“Guyana’s choorile is an evil spirit of a woman who had died in childbirth, yet her child lived. The separation from her child torments her and she wails in her grief, much like a banshee of Irish lore. She haunts or terrorizes pregnant woman and newborn children.

“They resemble a normal human woman, but their feet are turned backwards and sometimes other features are flipped upside down. They are capable of changing their forms at any time and often change to look beautiful or ‘normal’ in an attempt to lure young men to their deaths. Chooriles are often met at crossroads, fields or similar places, not often found on or near the water.

“If a young man, or old one, falls for the charms of the choorile and becomes enamoured with her, it is believed that she will cause his death. There have been stories of people living with and outsmarting a choorile, in some cases even marrying one. If you encounter a choorile, it is said that crossing water or leaving shoes behind will save you, as chooriles do not cross water and will spend all night trying to put on the shoes.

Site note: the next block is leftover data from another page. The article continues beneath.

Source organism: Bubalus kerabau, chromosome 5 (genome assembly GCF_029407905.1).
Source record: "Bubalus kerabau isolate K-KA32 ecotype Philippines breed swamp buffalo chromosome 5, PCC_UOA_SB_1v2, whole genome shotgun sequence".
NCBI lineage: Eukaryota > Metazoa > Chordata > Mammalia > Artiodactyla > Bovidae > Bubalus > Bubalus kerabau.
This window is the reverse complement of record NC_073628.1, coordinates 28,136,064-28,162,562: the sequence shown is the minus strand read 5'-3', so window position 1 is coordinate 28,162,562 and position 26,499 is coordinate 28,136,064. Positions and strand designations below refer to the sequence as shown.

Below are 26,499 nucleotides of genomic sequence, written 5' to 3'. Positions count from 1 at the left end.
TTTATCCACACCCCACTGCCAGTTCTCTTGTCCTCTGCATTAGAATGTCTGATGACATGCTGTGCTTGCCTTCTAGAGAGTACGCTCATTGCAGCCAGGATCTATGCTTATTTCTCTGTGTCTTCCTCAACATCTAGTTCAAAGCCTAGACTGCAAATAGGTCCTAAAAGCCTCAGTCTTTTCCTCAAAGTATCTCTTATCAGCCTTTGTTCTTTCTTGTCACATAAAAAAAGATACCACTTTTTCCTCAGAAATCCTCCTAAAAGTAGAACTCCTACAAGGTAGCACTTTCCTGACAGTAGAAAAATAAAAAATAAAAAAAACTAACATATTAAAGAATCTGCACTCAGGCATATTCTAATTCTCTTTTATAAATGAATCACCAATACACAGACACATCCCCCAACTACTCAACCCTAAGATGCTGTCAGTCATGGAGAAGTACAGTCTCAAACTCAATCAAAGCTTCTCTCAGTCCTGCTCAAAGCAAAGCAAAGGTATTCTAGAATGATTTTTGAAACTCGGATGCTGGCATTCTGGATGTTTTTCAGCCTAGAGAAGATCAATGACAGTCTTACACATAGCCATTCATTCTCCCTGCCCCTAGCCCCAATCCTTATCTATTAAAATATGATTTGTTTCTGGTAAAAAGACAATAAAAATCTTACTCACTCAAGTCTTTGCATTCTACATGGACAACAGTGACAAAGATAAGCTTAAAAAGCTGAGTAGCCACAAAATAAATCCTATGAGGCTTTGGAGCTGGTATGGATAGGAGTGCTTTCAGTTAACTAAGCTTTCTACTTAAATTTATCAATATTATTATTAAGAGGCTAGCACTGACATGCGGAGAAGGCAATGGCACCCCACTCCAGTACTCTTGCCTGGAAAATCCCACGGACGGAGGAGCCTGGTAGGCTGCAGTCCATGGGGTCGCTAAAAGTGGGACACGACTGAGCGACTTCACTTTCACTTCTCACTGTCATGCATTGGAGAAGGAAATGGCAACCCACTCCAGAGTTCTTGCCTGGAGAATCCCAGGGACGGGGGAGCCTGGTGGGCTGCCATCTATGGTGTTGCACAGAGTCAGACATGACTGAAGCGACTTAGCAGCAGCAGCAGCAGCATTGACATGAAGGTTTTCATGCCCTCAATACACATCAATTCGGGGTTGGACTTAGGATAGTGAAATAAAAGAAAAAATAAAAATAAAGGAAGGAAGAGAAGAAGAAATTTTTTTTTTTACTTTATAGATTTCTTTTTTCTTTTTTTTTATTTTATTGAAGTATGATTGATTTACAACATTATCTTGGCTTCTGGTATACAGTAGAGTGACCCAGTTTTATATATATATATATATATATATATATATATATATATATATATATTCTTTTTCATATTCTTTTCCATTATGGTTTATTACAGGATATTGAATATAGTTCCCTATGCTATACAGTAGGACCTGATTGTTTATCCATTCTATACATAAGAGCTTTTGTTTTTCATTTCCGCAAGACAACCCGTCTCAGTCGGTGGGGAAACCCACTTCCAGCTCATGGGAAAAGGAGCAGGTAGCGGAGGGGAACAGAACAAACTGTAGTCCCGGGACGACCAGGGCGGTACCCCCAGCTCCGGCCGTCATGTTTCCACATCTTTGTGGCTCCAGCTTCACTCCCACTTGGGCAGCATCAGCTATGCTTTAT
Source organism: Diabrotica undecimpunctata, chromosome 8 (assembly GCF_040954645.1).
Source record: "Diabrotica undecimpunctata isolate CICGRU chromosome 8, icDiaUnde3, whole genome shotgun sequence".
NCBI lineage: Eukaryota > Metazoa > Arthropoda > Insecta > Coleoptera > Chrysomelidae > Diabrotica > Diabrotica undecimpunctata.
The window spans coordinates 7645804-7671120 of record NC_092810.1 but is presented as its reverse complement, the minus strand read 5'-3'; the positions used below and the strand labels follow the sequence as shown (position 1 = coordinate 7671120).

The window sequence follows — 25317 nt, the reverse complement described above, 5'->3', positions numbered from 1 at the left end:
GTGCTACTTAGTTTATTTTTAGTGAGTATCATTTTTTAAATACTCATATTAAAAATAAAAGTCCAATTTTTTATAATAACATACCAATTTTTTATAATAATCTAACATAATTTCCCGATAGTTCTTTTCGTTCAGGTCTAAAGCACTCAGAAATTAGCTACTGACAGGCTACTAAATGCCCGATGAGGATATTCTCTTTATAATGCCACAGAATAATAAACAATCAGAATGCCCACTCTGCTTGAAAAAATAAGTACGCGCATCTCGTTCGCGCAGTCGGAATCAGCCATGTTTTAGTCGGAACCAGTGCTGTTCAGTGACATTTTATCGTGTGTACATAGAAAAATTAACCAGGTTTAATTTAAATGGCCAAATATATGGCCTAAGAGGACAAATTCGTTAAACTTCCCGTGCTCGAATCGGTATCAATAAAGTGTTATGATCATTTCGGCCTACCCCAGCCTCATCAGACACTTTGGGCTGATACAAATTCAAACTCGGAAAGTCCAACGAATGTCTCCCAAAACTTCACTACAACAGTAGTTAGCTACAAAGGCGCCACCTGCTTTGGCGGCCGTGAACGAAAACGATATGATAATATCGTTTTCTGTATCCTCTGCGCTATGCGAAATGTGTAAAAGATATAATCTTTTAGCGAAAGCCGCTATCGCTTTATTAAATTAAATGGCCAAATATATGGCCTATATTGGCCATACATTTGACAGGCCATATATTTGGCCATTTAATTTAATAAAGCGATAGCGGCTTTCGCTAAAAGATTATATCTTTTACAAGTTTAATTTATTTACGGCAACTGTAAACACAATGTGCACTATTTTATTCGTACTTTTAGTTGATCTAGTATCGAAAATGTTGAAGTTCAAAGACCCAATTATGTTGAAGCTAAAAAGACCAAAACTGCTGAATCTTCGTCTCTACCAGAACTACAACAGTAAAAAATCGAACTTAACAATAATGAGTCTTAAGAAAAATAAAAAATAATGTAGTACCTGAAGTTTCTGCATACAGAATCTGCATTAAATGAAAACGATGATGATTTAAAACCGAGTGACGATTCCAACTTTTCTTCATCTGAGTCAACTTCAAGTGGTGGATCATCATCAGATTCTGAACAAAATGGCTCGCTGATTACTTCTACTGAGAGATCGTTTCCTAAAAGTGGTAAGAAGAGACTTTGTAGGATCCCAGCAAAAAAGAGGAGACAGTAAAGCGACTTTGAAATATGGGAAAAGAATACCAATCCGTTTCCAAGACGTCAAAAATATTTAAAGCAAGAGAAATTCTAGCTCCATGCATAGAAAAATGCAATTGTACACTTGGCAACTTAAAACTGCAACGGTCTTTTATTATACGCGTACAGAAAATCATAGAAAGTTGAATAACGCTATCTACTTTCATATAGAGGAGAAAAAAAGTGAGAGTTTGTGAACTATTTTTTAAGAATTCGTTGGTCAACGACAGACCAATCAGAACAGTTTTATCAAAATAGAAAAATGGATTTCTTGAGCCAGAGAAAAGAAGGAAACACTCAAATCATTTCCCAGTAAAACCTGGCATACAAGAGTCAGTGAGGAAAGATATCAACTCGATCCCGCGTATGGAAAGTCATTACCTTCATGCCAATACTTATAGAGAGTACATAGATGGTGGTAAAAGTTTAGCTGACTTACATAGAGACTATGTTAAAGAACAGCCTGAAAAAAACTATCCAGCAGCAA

“When someone is crying a lot or acting crazy they may be referred to as acting like a choorile, which is where I came across the word.” – Exemplore (2015)

According to Seegopaul (2008), “The choorile is one of the Guyanese Jumbies that are slowly being forgotten, and the older generation of Guyanese are the ones who still remember the choorile. Many of the younger generation have never heard of the choorile.”


  • Rustom Seegopaul (2008):
  • Exemplore(2015):